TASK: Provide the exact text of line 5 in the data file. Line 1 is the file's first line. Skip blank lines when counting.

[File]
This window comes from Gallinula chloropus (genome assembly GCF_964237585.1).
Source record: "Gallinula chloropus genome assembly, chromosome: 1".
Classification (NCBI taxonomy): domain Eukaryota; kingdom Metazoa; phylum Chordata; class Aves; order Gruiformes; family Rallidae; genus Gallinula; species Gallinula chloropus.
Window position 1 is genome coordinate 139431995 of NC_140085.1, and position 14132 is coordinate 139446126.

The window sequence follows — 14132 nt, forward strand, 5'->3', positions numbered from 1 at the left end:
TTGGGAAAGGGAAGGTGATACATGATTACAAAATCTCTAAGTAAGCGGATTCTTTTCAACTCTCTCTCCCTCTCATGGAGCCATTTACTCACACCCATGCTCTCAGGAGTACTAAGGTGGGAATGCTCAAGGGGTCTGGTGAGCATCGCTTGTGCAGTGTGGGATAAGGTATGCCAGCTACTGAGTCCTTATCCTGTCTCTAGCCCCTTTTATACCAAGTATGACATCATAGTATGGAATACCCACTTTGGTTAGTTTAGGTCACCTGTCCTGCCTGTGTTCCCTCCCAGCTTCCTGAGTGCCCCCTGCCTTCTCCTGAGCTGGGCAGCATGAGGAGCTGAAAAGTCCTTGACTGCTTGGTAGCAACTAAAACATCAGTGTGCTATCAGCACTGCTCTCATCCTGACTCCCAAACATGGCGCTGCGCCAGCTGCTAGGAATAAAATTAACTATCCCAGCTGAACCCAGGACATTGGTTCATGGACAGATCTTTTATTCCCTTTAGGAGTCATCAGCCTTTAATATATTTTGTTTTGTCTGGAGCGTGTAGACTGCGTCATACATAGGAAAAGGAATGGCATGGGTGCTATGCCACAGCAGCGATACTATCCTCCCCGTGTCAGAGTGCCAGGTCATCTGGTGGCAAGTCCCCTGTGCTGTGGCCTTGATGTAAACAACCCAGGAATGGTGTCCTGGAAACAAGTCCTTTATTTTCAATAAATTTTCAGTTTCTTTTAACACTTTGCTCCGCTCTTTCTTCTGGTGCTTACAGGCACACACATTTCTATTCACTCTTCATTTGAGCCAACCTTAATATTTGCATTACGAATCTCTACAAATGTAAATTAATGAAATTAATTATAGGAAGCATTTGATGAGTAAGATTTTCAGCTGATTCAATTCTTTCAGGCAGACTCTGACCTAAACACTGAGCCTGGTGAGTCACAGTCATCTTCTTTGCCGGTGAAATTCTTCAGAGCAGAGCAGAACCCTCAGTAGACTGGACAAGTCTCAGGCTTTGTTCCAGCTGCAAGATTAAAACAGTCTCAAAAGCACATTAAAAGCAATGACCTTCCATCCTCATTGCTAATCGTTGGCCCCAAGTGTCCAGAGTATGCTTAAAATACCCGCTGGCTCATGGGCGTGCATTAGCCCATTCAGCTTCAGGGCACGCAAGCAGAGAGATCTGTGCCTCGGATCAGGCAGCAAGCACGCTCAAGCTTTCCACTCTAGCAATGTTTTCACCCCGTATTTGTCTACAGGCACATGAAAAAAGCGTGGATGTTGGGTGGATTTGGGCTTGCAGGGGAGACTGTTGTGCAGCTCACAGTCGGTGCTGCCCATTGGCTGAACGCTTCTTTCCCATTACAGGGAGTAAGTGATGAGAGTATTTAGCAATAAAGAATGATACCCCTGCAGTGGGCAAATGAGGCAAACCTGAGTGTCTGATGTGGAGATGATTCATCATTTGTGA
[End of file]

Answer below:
The window sequence follows — 14132 nt, forward strand, 5'->3', positions numbered from 1 at the left end: